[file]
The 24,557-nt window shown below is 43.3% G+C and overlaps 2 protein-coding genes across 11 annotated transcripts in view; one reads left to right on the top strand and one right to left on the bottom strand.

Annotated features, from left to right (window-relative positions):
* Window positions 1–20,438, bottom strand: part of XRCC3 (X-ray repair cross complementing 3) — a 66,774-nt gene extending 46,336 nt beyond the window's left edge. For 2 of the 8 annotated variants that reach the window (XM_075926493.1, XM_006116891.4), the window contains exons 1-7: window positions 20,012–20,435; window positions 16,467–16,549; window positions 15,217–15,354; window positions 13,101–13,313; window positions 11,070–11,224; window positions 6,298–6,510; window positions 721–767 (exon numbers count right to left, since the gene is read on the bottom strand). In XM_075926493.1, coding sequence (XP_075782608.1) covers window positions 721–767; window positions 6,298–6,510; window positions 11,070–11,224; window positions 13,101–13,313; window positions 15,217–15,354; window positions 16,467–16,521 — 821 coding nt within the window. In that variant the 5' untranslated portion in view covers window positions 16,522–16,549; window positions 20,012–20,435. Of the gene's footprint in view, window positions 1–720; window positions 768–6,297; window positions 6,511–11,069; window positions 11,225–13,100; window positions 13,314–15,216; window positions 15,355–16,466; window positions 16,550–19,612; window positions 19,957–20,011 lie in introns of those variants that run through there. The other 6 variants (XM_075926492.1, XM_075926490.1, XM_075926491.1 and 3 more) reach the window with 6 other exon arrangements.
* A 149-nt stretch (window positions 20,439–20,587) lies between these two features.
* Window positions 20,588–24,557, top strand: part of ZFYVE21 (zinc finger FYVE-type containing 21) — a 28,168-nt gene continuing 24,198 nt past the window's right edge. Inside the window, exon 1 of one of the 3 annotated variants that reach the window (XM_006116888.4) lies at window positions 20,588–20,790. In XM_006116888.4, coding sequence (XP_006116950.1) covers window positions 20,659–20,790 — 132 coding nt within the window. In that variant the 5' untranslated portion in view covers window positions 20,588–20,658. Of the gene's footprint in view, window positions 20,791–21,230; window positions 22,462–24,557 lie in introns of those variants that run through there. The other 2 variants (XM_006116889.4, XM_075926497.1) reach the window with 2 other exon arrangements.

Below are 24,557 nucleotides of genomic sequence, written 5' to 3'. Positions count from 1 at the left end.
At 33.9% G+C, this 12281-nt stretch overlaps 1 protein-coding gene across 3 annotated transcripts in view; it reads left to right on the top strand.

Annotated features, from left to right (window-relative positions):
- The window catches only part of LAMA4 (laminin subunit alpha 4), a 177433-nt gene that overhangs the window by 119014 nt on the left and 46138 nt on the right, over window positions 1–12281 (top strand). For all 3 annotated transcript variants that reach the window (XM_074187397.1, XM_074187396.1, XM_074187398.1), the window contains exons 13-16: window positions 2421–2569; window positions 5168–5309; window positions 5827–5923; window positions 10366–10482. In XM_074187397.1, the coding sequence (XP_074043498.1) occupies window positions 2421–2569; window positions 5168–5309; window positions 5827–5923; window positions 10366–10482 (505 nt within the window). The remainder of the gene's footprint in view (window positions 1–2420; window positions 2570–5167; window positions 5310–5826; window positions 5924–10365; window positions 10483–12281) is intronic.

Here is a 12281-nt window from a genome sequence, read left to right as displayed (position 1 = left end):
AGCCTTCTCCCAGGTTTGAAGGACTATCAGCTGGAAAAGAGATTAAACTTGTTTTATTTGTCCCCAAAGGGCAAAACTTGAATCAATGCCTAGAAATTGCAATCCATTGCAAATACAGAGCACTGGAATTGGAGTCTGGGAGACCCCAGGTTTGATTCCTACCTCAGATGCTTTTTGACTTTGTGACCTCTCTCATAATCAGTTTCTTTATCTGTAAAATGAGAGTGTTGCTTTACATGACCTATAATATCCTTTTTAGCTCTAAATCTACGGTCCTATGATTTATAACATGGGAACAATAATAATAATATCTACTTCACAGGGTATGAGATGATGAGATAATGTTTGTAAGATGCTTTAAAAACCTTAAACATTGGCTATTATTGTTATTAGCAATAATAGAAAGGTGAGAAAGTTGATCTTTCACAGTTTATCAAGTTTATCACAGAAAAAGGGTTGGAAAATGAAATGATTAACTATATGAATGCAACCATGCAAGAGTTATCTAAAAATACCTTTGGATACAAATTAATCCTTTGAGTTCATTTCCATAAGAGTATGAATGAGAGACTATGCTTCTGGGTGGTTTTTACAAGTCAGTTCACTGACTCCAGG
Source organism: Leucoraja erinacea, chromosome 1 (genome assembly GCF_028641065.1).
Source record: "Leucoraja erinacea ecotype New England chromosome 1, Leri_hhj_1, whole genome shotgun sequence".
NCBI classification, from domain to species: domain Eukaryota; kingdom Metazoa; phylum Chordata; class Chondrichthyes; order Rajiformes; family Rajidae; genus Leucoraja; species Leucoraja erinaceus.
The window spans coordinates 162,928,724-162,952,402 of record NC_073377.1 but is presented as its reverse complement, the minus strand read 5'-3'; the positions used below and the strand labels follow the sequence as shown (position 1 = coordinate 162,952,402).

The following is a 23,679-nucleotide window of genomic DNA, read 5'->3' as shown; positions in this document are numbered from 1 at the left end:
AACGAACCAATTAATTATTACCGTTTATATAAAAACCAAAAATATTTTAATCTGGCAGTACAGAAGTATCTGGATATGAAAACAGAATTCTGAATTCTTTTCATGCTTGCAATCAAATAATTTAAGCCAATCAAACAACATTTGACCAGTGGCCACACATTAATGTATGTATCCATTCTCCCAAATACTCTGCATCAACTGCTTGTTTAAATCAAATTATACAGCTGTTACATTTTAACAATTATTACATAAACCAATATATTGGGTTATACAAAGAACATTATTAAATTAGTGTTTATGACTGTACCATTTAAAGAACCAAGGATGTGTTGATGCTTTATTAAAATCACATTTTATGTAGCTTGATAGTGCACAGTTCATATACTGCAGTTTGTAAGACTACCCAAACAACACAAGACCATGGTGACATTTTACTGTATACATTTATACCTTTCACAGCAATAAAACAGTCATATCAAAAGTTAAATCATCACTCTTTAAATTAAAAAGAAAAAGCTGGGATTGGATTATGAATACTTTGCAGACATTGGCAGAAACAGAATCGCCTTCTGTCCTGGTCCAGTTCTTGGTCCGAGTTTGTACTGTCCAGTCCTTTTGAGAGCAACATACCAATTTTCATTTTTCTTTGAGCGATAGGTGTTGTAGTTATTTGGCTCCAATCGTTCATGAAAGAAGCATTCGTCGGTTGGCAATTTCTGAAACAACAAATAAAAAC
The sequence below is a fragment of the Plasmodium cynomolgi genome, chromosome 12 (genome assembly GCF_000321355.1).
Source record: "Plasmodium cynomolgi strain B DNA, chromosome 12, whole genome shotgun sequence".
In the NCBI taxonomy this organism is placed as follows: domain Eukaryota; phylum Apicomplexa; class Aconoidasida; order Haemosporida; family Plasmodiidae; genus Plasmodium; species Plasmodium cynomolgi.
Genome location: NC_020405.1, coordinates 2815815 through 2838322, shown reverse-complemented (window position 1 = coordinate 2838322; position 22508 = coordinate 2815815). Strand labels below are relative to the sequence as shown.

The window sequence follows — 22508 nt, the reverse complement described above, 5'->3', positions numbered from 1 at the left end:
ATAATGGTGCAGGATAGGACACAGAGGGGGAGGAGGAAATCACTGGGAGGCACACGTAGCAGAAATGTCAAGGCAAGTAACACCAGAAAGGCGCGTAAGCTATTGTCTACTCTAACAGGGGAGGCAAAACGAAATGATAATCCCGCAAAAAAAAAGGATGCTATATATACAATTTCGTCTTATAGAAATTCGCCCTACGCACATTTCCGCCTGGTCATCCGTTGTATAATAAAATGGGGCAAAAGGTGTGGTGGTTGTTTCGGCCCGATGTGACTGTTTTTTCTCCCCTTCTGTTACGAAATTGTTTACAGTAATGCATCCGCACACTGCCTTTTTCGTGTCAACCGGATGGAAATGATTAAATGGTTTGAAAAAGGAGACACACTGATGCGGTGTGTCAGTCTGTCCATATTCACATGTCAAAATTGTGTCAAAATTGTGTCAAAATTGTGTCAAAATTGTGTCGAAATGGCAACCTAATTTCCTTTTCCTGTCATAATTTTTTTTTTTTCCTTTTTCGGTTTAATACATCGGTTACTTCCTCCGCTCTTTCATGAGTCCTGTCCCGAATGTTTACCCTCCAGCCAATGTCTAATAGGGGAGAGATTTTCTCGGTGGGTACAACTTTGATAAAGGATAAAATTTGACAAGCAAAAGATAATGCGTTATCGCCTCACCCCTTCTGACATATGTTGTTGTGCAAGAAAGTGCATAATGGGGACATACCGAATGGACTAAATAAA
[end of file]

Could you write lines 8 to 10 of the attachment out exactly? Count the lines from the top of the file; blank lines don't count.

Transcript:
Annotated features, from left to right (window-relative positions):
- The window catches only part of LAMA4 (laminin subunit alpha 4), a 177433-nt gene that overhangs the window by 119014 nt on the left and 46138 nt on the right, over window positions 1–12281 (top strand). For all 3 annotated transcript variants that reach the window (XM_074187397.1, XM_074187396.1, XM_074187398.1), the window contains exons 13-16: window positions 2421–2569; window positions 5168–5309; window positions 5827–5923; window positions 10366–10482. In XM_074187397.1, the coding sequence (XP_074043498.1) occupies window positions 2421–2569; window positions 5168–5309; window positions 5827–5923; window positions 10366–10482 (505 nt within the window). The remainder of the gene's footprint in view (window positions 1–2420; window positions 2570–5167; window positions 5310–5826; window positions 5924–10365; window positions 10483–12281) is intronic.

Here is a 12281-nt window from a genome sequence, read left to right as displayed (position 1 = left end):